Colistin is available in some countries, whereas polymyxin B is not available in many of these countries, including Thailand. Colistin has been used for therapy of infections due to XDR Gram-negative bacteria in Thailand over the past 12 years with modest effectiveness and frequent nephrotoxicity. Therefore, we would like to determine if polymyxin B, which is not available in Thailand, could be an alternative to colistin in terms of non-inferior effectiveness and less nephrotoxicity. The present study is a Phase II study of a new drug name polymyxin B that determines if polymyxin B could be a potential effective and safe antibiotic for therapy of infections due to XDR Gram-negative bacteria in Thai patients. Therefore, only one group of the study patients was included. It will be unethical to have a control group of the patients infected with XDR Gram-negative bacteria who received carbapenems or other antibiotics that the isolated organisms were resistant to. Having the control group with colistin is not feasible since its efficacy would be similar to that of polymyxin B and a very large sample size will be needed. The effectiveness and safety of polymyxin B for the treatment of XDR Gram-negative infections observed in this study were comparable to the results of previous studies.912 The dosing regimen for polymyxin B used in this study was based on the manufacturer’s recommendations. It is possible that the effectiveness of polymyxin B could be improved by optimizing the dosing regimen for the target patients. A population pharmacokinetic study of polymyxin B in Thai patients is currently being conducted to determine the most appropriate dosing regimen for Thai patients. The rate of good response to polymyxin B observed in this study should not related to the prior use of carbapenems or a combination of polymyxin B and carbapenems because all isolated bacteria from the patients were resistant to carbapenems and the results from the recent randomized controlled trial (RCT) revealed that the outcomes of the patients infected with XDR Gram-negative bacteria who received a combination of colistin and meropenem was not significantly better than those who received colistin alone.14 Regarding the nephrotoxicity of polymyxin B, the findings from our study were in accordance with the recent reviews reporting that polymyxin B was associated with less risk of nephrotoxicity than colistin.15,16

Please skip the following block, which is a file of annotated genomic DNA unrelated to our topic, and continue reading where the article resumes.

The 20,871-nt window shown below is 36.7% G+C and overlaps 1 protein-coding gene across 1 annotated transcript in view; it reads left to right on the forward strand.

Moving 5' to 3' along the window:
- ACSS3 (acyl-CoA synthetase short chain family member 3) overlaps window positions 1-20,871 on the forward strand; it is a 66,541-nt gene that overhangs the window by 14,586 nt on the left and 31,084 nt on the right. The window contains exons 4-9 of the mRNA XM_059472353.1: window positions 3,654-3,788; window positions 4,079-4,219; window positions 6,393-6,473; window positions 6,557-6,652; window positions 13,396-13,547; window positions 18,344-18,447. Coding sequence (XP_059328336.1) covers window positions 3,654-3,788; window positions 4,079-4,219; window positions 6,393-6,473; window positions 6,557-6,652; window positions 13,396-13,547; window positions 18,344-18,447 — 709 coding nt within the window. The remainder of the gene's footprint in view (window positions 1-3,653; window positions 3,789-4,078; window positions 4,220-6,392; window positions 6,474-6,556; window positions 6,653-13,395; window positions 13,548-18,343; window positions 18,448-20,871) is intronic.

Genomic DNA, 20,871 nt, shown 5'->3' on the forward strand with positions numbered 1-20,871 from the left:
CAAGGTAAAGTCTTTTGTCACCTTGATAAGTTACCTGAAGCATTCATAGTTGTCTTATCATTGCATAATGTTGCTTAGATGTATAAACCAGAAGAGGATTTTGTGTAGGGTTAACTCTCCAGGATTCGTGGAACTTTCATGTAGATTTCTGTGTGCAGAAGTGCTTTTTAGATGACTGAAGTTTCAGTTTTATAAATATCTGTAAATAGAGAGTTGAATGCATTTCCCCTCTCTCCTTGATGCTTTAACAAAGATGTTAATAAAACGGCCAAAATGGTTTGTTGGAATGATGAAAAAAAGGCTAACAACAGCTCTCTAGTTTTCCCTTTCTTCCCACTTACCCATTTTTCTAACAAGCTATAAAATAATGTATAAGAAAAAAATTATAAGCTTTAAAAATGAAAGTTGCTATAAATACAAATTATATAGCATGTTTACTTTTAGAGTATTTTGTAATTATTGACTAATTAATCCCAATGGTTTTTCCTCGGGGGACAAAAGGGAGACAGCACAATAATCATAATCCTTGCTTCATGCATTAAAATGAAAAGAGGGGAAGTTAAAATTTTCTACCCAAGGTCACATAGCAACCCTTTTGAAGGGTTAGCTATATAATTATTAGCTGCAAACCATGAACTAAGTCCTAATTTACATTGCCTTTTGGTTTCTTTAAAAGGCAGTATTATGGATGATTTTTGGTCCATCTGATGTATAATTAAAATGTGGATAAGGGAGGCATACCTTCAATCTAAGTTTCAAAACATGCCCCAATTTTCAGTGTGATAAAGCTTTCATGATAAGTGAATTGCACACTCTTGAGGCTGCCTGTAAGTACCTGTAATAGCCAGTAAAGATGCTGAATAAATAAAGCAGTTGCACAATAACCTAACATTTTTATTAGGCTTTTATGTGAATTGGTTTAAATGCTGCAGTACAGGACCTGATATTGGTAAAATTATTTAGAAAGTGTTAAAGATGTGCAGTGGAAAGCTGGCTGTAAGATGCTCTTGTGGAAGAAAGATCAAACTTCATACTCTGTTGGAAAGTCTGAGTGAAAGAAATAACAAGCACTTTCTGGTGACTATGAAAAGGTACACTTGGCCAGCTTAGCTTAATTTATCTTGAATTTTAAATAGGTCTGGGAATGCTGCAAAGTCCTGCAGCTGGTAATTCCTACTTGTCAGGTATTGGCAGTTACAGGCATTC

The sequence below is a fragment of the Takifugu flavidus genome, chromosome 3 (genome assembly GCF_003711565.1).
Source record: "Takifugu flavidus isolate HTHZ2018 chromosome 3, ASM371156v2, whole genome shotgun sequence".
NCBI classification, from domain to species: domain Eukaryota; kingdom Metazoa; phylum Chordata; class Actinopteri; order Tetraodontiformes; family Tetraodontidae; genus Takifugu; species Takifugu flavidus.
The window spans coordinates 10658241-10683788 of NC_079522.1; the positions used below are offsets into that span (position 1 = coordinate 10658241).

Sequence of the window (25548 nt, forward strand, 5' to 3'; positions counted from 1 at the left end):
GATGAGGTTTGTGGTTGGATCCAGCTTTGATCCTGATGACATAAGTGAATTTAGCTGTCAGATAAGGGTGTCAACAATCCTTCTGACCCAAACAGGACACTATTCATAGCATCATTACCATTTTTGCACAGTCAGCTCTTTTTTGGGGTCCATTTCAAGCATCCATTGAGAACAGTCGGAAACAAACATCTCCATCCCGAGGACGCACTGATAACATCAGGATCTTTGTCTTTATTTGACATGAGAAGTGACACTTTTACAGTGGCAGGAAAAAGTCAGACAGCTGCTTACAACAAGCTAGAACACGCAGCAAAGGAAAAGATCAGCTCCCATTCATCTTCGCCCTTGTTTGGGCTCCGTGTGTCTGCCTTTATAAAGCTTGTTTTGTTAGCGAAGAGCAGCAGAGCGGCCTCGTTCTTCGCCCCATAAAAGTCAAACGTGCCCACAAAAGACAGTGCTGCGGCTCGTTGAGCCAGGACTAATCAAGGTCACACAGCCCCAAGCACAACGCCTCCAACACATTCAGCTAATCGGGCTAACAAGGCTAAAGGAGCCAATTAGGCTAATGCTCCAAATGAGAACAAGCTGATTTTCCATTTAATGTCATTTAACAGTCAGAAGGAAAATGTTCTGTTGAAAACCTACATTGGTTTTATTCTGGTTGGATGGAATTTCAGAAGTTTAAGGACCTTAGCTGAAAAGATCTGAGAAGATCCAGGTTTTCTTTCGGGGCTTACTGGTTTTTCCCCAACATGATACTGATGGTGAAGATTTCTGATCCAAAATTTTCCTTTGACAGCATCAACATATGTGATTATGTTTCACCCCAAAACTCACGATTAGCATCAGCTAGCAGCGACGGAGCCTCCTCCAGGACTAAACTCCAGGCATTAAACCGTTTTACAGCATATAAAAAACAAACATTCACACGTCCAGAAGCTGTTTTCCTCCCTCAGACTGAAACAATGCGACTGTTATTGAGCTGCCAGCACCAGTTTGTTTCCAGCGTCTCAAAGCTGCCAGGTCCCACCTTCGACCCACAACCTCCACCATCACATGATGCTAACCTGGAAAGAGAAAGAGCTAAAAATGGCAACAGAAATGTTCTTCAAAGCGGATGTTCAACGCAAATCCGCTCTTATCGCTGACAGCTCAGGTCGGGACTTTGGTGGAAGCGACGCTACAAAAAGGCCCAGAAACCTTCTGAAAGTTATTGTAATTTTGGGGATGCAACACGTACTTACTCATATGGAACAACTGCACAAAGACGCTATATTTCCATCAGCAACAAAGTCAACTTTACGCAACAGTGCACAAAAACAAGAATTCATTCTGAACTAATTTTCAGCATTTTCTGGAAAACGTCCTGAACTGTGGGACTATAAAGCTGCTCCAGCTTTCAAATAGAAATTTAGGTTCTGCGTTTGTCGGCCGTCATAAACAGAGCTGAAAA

To our knowledge, no previous studies have reported a direct comparison of the effectiveness and safety of polymyxin B with colistin for the treatment of XDR Gram-negative infections. A recent report that analyzed 138 hospitalized adult patients at Siriraj Hospital with documented Gram-negative bacterial infections from October 2014 to June 2015, who had received colistin for >48 hours, revealed favorable clinical outcomes in 71.7% of the patients at the end of colistin therapy compared with mortality rates of 23.2% after 30 days and 39.9% at the end of therapy.17 The rate of microbiological eradication of the target bacteria at the end of colistin therapy was found to be 50.0%, and the overall incidence of acute kidney injury was 39.9%.17 Based on the findings of the present study, the effectiveness and safety of polymyxin B for the treatment of XDR Gram-negative infections appear higher than those of colistin. Polymyxin B is associated with an improved clinical response at the end of treatment, increased microbiological eradication, lower overall mortality and a lower incidence of nephrotoxicity compared with colistin.17,18 Mild reversible neurotoxicity was rare in the present study and was not observed in the previous report.17 However, a randomized controlled trial of polymyxin B versus colistin is now needed to confirm whether polymyxin B is more effective and safer than colistin. It should be noted that the polymyxin B concentration in urine is less than that of colistin,4 so colistin should be used in favor of polymyxin B to treat urinary tract infections. However, some patients in the present study had urinary tract infections with bacteremia, and all showed a good clinical response after treatment with polymyxin B.